While you might be hard-pressed to find someone who doesn’t love to eat baked goods, finding someone who loves doing the baking is another story. But for some people, not only is baking a creative outlet and a great stress reliever, it’s also a great business opportunity.
Although the traditional brick-and-mortar bakery has its merits, starting at home is a good way to get rolling, as there’s a low barrier to entry. You can launch your business faster by using your home kitchen and all its baking utensils.
There are also fewer expenses required to start. Without the need to rent a property or build a bakery, the bulk of your budget can go toward buying quality ingredients and marketing your business.
Just so you know
Start selling your baked goods to a wider audience with JotForm. Create custom online order forms for your business — so you can receive orders and accept payments seamlessly from any device.
Ovenly founders Agatha Kulaga and Erin Patinkin started in their Brooklyn home before growing to a company with over 70 employees. They are proof that learning how to start selling baked goods from home can be profitable if you have the blueprint for success.
In this piece, we’ll explain the steps you need to take to start a home-based baked goods business.
How to start selling baked goods from home
Selling cookies to your friends and neighbors is a good start, but it isn’t the foundation of a sustainable business. For that, you’ll need a solid plan. Follow the seven steps below to get your home-baked goods business up and running successfully.
How to start selling baked goods from home
- Create a business plan
- Know the legal requirements of running a home business
- Get business insurance
- Register an LLC
- Check the tax regulations
- Choose your baking niche
- Determine how you will sell your products
1. Create a business plan
If you’re serious about baking more than a few buns on the weekend, you should create a business plan that details how you’ll manage your time, finances, and inventory, and how you’ll market and sell your products. This plan will serve as a guide you can refer to as you scale, making it easier to keep operations on track.
2. Know the legal requirements of running a home business
Overlooking the laws and regulations on home businesses is a recipe for disaster, especially when it comes to food service, as you could incur huge fines. You may need a permit or license to sell homemade food, so check with your local government and state health department before proceeding.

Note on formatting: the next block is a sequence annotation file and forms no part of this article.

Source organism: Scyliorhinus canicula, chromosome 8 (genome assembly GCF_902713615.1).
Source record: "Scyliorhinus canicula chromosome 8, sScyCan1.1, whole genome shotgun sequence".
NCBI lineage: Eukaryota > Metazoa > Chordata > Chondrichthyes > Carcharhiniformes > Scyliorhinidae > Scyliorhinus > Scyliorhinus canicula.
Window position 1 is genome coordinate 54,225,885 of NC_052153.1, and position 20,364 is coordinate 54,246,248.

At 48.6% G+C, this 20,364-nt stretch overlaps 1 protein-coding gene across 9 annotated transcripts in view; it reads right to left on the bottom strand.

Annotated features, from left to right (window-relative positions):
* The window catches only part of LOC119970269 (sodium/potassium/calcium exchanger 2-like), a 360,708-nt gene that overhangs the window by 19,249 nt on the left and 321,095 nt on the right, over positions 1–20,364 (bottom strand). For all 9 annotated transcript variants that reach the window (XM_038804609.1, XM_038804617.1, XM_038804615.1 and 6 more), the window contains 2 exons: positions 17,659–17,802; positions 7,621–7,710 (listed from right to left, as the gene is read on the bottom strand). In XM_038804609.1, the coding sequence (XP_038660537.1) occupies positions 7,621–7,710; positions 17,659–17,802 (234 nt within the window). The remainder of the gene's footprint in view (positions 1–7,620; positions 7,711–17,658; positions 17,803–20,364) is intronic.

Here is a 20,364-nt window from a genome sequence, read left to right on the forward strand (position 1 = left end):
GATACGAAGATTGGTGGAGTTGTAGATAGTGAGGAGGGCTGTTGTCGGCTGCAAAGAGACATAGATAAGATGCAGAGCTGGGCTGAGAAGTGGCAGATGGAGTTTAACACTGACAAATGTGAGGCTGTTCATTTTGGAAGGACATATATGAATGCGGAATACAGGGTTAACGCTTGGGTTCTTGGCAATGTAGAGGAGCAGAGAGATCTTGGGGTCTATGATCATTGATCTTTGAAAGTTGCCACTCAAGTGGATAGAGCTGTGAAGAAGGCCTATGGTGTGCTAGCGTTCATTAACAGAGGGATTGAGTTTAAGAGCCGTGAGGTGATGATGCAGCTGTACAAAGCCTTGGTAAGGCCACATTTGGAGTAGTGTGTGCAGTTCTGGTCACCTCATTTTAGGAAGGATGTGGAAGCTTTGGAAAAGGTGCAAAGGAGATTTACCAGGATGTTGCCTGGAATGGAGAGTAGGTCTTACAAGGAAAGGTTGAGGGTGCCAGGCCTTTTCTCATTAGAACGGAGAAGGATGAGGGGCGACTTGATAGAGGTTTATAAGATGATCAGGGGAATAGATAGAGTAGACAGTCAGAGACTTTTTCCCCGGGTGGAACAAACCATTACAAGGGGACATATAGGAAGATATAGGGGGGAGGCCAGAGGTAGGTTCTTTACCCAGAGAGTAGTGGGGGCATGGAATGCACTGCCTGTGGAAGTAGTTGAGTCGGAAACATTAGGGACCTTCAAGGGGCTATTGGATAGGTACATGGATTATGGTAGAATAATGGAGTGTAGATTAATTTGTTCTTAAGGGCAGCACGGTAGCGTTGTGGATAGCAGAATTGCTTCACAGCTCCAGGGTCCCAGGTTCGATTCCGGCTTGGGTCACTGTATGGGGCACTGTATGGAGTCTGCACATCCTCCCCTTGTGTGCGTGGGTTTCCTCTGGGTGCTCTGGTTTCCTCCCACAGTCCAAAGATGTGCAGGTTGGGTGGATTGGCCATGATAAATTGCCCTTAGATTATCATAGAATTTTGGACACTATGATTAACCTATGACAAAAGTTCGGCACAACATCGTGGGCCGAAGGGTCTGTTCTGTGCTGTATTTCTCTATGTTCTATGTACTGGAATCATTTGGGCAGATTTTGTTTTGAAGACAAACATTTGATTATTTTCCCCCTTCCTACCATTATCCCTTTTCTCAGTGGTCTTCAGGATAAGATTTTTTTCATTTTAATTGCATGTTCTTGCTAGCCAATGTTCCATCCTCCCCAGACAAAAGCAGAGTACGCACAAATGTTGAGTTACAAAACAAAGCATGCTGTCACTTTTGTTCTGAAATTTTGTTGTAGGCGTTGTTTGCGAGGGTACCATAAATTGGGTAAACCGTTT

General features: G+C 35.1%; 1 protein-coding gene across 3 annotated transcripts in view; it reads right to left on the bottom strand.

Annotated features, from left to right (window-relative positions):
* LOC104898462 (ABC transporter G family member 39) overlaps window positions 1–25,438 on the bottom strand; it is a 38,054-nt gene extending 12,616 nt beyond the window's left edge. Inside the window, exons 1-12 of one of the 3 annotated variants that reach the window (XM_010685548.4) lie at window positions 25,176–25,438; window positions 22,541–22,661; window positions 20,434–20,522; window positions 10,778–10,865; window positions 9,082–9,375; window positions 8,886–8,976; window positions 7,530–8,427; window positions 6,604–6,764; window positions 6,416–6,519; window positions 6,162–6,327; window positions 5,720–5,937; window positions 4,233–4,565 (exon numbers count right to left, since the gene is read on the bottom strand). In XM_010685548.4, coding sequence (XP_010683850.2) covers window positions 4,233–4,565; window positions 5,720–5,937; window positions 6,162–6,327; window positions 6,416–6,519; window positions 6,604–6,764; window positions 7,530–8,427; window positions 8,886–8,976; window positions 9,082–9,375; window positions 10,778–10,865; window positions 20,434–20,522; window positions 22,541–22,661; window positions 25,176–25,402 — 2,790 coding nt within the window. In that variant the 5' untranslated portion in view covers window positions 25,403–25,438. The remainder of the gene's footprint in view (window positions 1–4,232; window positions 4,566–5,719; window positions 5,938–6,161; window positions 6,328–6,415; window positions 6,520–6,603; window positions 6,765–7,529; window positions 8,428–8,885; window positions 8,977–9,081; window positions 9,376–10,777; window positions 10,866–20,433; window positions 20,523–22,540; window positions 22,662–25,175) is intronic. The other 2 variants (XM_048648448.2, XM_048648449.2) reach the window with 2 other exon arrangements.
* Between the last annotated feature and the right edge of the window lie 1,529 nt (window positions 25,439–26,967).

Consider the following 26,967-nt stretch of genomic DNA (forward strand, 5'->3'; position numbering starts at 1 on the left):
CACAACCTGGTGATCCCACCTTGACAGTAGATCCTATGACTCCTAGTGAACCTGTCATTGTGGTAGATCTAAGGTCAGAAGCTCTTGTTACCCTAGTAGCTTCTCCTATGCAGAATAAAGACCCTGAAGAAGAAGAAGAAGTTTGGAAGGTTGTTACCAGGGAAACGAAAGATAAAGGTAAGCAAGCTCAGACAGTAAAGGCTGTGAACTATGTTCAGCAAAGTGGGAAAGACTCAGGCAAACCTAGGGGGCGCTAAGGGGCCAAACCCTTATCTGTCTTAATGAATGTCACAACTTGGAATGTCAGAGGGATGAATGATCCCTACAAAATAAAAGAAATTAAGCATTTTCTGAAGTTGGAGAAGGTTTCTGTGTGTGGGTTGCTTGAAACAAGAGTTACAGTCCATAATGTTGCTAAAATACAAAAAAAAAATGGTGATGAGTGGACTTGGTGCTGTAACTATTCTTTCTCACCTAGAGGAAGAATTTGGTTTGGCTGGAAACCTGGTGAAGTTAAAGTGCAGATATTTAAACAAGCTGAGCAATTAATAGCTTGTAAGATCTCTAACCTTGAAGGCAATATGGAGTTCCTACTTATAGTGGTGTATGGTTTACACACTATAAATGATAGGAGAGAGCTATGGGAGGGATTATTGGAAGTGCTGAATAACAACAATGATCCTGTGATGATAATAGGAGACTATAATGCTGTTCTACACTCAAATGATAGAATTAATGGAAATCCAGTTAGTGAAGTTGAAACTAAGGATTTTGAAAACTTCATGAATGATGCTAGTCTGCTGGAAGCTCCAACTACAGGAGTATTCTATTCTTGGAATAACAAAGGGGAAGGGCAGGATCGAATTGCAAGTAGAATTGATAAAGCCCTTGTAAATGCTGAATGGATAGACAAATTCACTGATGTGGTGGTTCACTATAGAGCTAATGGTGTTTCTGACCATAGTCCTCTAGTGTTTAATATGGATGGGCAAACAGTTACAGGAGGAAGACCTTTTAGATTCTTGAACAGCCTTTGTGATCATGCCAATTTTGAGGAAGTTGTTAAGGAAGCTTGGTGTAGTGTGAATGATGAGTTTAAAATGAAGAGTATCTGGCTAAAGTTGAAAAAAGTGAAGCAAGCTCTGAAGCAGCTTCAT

3. Get business insurance
While you’re working from home, it’s crucial to have a business insurance policy to safeguard against potential mishaps. Whether it’s a fire in the kitchen or an angry customer claiming ill effects from a bad batch, having insurance will give you financial protection and peace of mind.
4. Register an LLC
A limited liability company (LLC) is a business structure that offers business owners limited liability protection and pass-through taxation, which enables the owners to declare business taxes on their personal tax returns. However, if a limited liability company goes into debt, the debtors cannot lay claim to the owners’ personal possessions.
This venture into baking might start as a hobby for spare cash, but it’s best to do things by the book so you don’t lose your home in a lawsuit. Set up a limited liability company to protect your personal assets.
5. Check the tax regulations
A sales tax permit is often free, but you may need to pay taxes on sales or food items. Refer to local business information websites or your state government to determine what tax you need to pay. By putting money aside each month, you can collect enough to cover your annual sales tax bill when the time comes to file your business tax return.
6. Choose your baking niche
While you may be tempted to offer as many items as possible, it’s better to limit your offerings in the beginning. Focus on one or two items that are your specialty, and make them better than any of your competitors’ similar offerings.
Finding a niche — like gluten-free bagels or vegan cookies, for example — allows you to stand out as a specialist and makes it easier to make a name for yourself among a small, dedicated customer group.
7. Determine how you will sell your products
Will you take your tasty treats to the local farmer’s market and rely on word of mouth from your friends and family? Or will you accept online orders? JotForm’s easy-to-use order forms can help you sell your goods online and reach a much wider customer base.
A solid marketing strategy is the icing on the cake
Once you’re up and running, think about ways to spread the word so you can share your products with more people. With a well-devised marketing strategy, you can stir up interest with enticing photos and memorable branding that will help your business grow and thrive.